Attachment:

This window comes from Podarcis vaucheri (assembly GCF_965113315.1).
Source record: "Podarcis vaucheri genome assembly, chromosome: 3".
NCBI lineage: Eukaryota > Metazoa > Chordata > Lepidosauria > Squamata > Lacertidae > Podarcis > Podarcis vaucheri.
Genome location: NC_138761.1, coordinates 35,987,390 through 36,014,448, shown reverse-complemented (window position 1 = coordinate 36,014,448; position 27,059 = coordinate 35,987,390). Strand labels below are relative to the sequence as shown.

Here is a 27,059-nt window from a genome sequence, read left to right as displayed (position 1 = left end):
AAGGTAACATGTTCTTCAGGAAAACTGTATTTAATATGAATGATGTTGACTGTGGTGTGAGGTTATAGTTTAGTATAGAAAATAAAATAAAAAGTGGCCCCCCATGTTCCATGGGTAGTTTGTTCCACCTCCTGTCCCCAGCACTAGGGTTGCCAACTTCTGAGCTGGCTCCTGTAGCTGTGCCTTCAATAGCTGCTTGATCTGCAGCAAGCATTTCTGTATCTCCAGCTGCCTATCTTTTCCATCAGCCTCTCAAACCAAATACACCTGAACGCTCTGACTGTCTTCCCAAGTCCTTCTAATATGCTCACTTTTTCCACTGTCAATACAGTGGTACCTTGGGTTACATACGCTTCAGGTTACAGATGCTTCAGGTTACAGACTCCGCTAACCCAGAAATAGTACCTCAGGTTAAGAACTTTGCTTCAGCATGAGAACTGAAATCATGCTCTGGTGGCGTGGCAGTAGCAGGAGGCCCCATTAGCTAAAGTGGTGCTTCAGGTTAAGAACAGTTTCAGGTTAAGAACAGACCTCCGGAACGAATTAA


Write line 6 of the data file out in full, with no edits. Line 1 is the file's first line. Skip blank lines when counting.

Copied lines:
AAGGTAACATGTTCTTCAGGAAAACTGTATTTAATATGAATGATGTTGACTGTGGTGTGAGGTTATAGTTTAGTATAGAAAATAAAATAAAAAGTGGCCCCCCATGTTCCATGGGTAGTTTGTTCCACCTCCTGTCCCCAGCACTAGGGTTGCCAACTTCTGAGCTGGCTCCTGTAGCTGTGCCTTCAATAGCTGCTTGATCTGCAGCAAGCATTTCTGTATCTCCAGCTGCCTATCTTTTCCATCAGCCTCTCAAACCAAATACACCTGAACGCTCTGACTGTCTTCCCAAGTCCTTCTAATATGCTCACTTTTTCCACTGTCAATACAGTGGTACCTTGGGTTACATACGCTTCAGGTTACAGATGCTTCAGGTTACAGACTCCGCTAACCCAGAAATAGTACCTCAGGTTAAGAACTTTGCTTCAGCATGAGAACTGAAATCATGCTCTGGTGGCGTGGCAGTAGCAGGAGGCCCCATTAGCTAAAGTGGTGCTTCAGGTTAAGAACAGTTTCAGGTTAAGAACAGACCTCCGGAACGAATTAA